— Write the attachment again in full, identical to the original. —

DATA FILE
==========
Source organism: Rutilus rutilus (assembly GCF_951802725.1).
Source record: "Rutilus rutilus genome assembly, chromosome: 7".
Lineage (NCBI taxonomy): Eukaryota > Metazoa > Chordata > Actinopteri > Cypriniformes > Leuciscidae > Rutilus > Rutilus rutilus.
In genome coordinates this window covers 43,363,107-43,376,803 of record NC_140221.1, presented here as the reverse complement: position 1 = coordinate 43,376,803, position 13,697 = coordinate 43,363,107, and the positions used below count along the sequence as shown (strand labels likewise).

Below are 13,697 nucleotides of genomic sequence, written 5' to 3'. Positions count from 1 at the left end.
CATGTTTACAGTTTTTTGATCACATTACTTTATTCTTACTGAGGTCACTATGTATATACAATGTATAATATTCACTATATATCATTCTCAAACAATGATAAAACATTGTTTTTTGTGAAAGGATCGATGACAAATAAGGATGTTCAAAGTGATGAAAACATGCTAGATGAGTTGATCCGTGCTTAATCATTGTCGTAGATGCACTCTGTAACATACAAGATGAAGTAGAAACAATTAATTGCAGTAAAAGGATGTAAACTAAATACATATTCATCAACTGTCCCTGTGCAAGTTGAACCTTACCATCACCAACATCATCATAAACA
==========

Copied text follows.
Source organism: Rutilus rutilus (assembly GCF_951802725.1).
Source record: "Rutilus rutilus genome assembly, chromosome: 7".
Lineage (NCBI taxonomy): Eukaryota > Metazoa > Chordata > Actinopteri > Cypriniformes > Leuciscidae > Rutilus > Rutilus rutilus.
In genome coordinates this window covers 43,363,107-43,376,803 of record NC_140221.1, presented here as the reverse complement: position 1 = coordinate 43,376,803, position 13,697 = coordinate 43,363,107, and the positions used below count along the sequence as shown (strand labels likewise).

Below are 13,697 nucleotides of genomic sequence, written 5' to 3'. Positions count from 1 at the left end.
CATGTTTACAGTTTTTTGATCACATTACTTTATTCTTACTGAGGTCACTATGTATATACAATGTATAATATTCACTATATATCATTCTCAAACAATGATAAAACATTGTTTTTTGTGAAAGGATCGATGACAAATAAGGATGTTCAAAGTGATGAAAACATGCTAGATGAGTTGATCCGTGCTTAATCATTGTCGTAGATGCACTCTGTAACATACAAGATGAAGTAGAAACAATTAATTGCAGTAAAAGGATGTAAACTAAATACATATTCATCAACTGTCCCTGTGCAAGTTGAACCTTACCATCACCAACATCATCATAAACA